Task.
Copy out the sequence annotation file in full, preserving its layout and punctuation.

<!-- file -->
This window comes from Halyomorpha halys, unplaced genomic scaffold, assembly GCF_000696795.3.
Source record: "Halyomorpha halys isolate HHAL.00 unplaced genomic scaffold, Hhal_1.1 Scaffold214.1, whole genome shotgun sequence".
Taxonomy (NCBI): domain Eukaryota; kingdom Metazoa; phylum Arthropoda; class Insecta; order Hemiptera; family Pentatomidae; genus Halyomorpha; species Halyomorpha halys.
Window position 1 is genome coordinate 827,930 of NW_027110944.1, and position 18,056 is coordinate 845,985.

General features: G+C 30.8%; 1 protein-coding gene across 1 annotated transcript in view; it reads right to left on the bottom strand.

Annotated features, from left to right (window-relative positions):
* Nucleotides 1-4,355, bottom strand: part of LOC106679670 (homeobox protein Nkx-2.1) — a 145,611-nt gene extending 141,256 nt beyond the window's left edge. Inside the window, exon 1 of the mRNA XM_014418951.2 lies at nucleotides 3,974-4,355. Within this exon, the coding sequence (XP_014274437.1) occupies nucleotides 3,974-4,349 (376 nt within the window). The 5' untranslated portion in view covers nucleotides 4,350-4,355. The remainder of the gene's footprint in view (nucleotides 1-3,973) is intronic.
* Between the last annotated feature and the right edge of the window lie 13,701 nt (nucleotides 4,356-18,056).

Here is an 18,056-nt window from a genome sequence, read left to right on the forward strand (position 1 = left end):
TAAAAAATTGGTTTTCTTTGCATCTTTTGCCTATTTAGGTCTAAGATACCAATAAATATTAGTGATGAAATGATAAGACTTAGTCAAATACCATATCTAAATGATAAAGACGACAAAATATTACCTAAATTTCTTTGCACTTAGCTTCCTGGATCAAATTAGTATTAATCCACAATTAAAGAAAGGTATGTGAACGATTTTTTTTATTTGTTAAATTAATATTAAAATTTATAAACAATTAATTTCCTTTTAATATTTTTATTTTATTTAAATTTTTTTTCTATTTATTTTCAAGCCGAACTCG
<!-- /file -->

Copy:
This window comes from Halyomorpha halys, unplaced genomic scaffold, assembly GCF_000696795.3.
Source record: "Halyomorpha halys isolate HHAL.00 unplaced genomic scaffold, Hhal_1.1 Scaffold214.1, whole genome shotgun sequence".
Taxonomy (NCBI): domain Eukaryota; kingdom Metazoa; phylum Arthropoda; class Insecta; order Hemiptera; family Pentatomidae; genus Halyomorpha; species Halyomorpha halys.
Window position 1 is genome coordinate 827,930 of NW_027110944.1, and position 18,056 is coordinate 845,985.

General features: G+C 30.8%; 1 protein-coding gene across 1 annotated transcript in view; it reads right to left on the bottom strand.

Annotated features, from left to right (window-relative positions):
* Nucleotides 1-4,355, bottom strand: part of LOC106679670 (homeobox protein Nkx-2.1) — a 145,611-nt gene extending 141,256 nt beyond the window's left edge. Inside the window, exon 1 of the mRNA XM_014418951.2 lies at nucleotides 3,974-4,355. Within this exon, the coding sequence (XP_014274437.1) occupies nucleotides 3,974-4,349 (376 nt within the window). The 5' untranslated portion in view covers nucleotides 4,350-4,355. The remainder of the gene's footprint in view (nucleotides 1-3,973) is intronic.
* Between the last annotated feature and the right edge of the window lie 13,701 nt (nucleotides 4,356-18,056).

Here is an 18,056-nt window from a genome sequence, read left to right on the forward strand (position 1 = left end):
TAAAAAATTGGTTTTCTTTGCATCTTTTGCCTATTTAGGTCTAAGATACCAATAAATATTAGTGATGAAATGATAAGACTTAGTCAAATACCATATCTAAATGATAAAGACGACAAAATATTACCTAAATTTCTTTGCACTTAGCTTCCTGGATCAAATTAGTATTAATCCACAATTAAAGAAAGGTATGTGAACGATTTTTTTTATTTGTTAAATTAATATTAAAATTTATAAACAATTAATTTCCTTTTAATATTTTTATTTTATTTAAATTTTTTTTCTATTTATTTTCAAGCCGAACTCG